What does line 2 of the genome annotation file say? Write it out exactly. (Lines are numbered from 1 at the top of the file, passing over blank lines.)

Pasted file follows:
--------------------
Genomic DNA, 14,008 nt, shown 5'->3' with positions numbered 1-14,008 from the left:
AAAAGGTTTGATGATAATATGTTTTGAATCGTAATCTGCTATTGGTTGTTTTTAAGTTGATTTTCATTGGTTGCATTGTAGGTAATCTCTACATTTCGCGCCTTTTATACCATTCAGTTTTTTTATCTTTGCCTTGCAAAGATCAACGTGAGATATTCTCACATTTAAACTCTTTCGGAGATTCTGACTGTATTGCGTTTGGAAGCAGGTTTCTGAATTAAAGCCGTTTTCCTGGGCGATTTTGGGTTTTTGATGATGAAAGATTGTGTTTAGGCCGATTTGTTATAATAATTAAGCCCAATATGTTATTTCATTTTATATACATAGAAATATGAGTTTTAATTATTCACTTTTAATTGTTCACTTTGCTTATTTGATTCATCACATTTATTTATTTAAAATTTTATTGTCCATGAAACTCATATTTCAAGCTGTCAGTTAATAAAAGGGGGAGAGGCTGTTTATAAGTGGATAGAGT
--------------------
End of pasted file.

AAAAGGTTTGATGATAATATGTTTTGAATCGTAATCTGCTATTGGTTGTTTTTAAGTTGATTTTCATTGGTTGCATTGTAGGTAATCTCTACATTTCGCGCCTTTTATACCATTCAGTTTTTTTATCTTTGCCTTGCAAAGATCAACGTGAGATATTCTCACATTTAAACTCTTTCGGAGATTCTGACTGTATTGCGTTTGGAAGCAGGTTTCTGAATTAAAGCCGTTTTCCTGGGCGATTTTGGGTTTTTGATGATGAAAGATTGTGTTTAGGCCGATTTGTTATAATAATTAAGCCCAATATGTTATTTCATTTTATATACATAGAAATATGAGTTTTAATTATTCACTTTTAATTGTTCACTTTGCTTATTTGATTCATCACATTTATTTATTTAAAATTTTATTGTCCATGAAACTCATATTTCAAGCTGTCAGTTAATAAAAGGGGGAGAGGCTGTTTATAAGTGGATAGAGT